The New Love and Sex After 60: Completely Revised And Updated by Robert N. ButlerThe New Love and Sex After 60: Completely Revised And Updated by Robert N. Butler

The New Love and Sex After 60: Completely Revised And Updated

byRobert N. Butler, Myrna I. Lewis

Paperback | January 29, 2002

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You may be getting older but love and sex are still a vital part of your life. Here is the book that speaks to your concerns about sex beyond the middle years. Two leading experts have completely updated and revised the classic guide on the subject to address the needs of our changing world in the new millennium. Inside you'll find:

- The truth about aging and how it affects sexual desire and lovemaking
- A thorough guide to common medical problems--and solutions
- New drugs that can improve and enhance sexuality--including the latest on Viagra
- Research on post-menopausal changes
- A detailed look at the procedures for easing and solving sexual problems
- Practical strategies for finding new relationships and staying sexually fit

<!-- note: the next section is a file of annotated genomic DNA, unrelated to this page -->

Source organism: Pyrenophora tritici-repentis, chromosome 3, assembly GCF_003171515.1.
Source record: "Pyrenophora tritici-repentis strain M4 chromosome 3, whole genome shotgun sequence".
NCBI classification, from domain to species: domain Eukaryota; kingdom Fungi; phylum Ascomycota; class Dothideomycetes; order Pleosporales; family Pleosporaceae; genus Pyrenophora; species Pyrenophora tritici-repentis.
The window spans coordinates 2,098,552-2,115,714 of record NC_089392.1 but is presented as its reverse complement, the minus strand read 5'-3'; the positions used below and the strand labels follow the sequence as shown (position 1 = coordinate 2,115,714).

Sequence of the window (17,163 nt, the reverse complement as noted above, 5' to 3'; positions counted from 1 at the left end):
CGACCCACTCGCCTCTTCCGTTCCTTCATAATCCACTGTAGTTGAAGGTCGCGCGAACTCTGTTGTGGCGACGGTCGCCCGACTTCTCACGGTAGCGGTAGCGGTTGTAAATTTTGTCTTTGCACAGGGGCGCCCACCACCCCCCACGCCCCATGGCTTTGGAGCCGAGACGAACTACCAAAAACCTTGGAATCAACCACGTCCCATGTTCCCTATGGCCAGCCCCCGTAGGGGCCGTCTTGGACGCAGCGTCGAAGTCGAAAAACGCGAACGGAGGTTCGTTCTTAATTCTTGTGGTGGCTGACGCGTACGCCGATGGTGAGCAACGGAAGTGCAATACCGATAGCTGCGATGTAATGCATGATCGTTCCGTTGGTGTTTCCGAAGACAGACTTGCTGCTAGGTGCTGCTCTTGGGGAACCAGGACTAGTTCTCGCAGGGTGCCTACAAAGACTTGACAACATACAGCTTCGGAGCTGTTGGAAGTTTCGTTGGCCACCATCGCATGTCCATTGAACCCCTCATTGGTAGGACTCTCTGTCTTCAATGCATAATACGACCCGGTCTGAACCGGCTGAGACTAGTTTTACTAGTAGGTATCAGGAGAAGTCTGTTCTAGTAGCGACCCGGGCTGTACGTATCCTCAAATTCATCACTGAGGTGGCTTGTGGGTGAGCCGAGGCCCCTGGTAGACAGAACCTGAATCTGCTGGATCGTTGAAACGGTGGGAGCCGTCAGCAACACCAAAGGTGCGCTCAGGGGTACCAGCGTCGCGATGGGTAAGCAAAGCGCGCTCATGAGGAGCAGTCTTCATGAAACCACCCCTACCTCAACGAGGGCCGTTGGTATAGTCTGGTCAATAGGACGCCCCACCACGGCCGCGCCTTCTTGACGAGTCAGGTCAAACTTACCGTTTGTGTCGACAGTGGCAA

- Advice to help your adult children understand your new relationships
Robert N. Butler, MD, (1927–2010) was the president and CEO of the International Longevity Centre–USA and a professor at Columbia University’s Mailman School of Public Health. The author of the Pulitzer Prize–winning Why Survive?: Being Old in America and chair of the Council on Ageing of the World Economic Forum, he was a frequent adv...
Title:The New Love and Sex After 60: Completely Revised And UpdatedFormat:PaperbackDimensions:402 pages, 8.2 × 5.48 × 1.01 inPublished:January 29, 2002Publisher:Random House Publishing GroupLanguage:English

The following ISBNs are associated with this title:

ISBN - 10:0345442113

ISBN - 13:9780345442116

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Read from the Book